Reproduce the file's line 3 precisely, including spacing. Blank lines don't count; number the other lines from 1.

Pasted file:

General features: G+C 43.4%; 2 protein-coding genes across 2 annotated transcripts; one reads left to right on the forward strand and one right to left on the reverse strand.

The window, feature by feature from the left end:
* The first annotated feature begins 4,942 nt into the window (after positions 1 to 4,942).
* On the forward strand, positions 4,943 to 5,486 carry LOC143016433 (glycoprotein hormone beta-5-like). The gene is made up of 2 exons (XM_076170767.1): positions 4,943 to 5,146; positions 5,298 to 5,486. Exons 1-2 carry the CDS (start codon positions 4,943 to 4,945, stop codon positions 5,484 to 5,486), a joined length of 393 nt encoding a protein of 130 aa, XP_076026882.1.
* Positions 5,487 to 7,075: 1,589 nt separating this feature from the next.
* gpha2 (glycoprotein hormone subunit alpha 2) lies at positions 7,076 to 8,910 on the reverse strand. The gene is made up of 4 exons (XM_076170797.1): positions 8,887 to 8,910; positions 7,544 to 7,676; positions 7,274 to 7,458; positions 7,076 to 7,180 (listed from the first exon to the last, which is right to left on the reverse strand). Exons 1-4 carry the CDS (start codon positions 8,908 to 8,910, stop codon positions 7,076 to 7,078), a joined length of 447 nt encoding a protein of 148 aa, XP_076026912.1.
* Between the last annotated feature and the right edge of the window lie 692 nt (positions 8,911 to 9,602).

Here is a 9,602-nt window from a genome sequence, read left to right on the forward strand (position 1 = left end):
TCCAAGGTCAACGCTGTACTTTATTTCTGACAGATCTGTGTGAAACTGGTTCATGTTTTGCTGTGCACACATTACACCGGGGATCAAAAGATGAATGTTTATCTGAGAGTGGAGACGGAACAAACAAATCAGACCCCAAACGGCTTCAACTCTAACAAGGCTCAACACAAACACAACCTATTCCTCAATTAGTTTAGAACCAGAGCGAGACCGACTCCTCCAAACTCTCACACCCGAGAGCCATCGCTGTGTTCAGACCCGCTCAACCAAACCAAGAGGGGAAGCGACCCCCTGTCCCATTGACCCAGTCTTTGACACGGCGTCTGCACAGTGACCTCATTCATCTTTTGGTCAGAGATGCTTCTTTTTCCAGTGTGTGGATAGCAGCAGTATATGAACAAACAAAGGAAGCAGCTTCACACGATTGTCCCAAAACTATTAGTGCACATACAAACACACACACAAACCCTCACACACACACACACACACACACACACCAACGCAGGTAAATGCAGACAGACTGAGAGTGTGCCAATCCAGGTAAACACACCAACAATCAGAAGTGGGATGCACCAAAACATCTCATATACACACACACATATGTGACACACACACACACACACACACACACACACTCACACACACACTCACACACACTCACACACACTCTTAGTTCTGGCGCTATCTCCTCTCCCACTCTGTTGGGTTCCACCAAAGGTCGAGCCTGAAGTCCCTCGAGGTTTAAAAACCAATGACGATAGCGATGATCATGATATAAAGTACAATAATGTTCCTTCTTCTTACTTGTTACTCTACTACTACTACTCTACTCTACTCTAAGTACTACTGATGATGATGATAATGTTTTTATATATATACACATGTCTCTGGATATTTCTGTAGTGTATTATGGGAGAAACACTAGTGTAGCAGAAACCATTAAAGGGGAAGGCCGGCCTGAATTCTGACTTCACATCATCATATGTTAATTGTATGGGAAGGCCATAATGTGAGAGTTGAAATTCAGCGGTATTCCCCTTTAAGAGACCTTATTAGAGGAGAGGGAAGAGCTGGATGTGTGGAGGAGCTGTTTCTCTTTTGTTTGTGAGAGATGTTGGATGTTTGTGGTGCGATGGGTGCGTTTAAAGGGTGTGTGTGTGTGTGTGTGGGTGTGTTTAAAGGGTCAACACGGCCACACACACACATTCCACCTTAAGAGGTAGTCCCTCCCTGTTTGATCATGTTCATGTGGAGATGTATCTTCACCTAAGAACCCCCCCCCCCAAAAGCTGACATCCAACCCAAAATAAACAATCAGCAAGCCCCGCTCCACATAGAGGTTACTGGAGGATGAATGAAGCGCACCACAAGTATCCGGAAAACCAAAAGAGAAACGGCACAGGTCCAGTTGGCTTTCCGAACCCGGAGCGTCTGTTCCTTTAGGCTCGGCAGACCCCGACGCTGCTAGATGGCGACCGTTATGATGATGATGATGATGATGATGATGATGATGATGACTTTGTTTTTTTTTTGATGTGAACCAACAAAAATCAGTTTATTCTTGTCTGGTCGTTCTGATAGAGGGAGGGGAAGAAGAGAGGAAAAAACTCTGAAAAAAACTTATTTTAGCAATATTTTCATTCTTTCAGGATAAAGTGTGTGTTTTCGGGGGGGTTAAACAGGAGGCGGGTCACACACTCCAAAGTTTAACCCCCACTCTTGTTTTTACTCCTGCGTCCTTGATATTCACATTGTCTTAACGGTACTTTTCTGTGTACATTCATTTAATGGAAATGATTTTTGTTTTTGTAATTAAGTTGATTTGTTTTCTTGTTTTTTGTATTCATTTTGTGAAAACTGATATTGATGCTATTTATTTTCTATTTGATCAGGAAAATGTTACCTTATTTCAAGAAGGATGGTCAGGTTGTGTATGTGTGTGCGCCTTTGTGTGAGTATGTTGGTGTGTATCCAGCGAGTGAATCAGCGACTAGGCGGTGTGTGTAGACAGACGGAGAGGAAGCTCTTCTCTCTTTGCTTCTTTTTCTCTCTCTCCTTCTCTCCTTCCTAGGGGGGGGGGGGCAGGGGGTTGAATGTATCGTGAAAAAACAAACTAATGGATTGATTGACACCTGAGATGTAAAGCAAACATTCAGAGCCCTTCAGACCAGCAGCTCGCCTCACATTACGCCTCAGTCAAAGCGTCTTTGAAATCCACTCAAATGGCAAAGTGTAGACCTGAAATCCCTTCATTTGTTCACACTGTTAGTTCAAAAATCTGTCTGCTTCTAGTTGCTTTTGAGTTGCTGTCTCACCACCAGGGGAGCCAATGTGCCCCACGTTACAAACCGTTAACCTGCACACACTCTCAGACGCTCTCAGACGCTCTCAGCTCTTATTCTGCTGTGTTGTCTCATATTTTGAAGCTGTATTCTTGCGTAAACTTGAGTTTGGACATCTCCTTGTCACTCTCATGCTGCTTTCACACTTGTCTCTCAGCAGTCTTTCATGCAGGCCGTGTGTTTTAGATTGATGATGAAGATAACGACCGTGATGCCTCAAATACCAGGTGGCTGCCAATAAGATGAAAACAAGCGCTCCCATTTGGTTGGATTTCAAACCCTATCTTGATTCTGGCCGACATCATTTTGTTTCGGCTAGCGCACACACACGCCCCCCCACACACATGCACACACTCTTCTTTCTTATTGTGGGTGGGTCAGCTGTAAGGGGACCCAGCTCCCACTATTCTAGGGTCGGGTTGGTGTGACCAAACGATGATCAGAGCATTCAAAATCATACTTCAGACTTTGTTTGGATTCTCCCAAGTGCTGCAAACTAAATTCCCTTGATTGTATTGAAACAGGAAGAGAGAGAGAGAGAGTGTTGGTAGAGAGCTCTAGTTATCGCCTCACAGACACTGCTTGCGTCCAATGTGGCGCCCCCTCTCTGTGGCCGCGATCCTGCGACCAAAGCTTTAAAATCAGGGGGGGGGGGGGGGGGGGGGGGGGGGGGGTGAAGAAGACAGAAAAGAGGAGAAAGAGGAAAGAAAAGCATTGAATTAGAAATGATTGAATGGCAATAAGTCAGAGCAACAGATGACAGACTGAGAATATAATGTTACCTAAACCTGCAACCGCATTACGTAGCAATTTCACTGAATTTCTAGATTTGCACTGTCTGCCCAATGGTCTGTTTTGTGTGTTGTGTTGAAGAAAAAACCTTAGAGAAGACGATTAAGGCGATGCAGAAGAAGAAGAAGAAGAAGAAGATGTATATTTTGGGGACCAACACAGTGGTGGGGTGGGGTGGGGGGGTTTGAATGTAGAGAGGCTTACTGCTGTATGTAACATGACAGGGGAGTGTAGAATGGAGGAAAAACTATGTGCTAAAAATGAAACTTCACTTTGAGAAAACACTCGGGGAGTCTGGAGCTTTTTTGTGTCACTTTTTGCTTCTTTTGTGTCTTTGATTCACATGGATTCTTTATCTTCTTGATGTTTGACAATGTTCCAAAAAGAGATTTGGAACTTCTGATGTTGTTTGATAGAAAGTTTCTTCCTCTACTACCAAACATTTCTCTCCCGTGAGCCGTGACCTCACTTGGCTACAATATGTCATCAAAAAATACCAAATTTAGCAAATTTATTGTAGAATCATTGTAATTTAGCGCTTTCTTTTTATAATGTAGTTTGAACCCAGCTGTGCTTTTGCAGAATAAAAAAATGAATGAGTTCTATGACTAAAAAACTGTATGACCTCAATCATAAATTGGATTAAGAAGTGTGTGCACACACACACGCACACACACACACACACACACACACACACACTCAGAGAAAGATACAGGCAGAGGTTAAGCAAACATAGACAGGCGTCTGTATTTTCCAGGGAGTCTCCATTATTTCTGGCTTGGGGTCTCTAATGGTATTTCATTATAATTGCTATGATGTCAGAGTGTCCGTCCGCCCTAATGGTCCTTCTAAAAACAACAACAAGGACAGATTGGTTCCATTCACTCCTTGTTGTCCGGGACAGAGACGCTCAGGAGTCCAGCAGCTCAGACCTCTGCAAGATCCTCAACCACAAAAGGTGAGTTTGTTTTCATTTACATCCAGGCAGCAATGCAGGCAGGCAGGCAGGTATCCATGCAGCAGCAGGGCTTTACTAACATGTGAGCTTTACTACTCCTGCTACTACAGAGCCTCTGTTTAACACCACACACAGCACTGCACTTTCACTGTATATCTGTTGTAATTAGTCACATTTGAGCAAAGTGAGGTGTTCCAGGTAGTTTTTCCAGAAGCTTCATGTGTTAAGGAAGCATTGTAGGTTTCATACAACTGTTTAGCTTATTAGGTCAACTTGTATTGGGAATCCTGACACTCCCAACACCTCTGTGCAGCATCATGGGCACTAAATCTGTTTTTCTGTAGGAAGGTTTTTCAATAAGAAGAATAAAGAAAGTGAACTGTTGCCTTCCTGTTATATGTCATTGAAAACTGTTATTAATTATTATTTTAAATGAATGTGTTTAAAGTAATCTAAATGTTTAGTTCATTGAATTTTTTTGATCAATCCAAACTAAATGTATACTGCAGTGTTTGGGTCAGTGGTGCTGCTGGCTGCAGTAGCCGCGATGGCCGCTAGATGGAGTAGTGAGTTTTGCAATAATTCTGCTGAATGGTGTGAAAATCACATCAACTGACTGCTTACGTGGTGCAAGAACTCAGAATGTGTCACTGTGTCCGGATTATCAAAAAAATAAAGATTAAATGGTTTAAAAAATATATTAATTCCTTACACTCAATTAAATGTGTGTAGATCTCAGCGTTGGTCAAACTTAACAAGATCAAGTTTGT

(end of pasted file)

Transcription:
* The first annotated feature begins 4,942 nt into the window (after positions 1 to 4,942).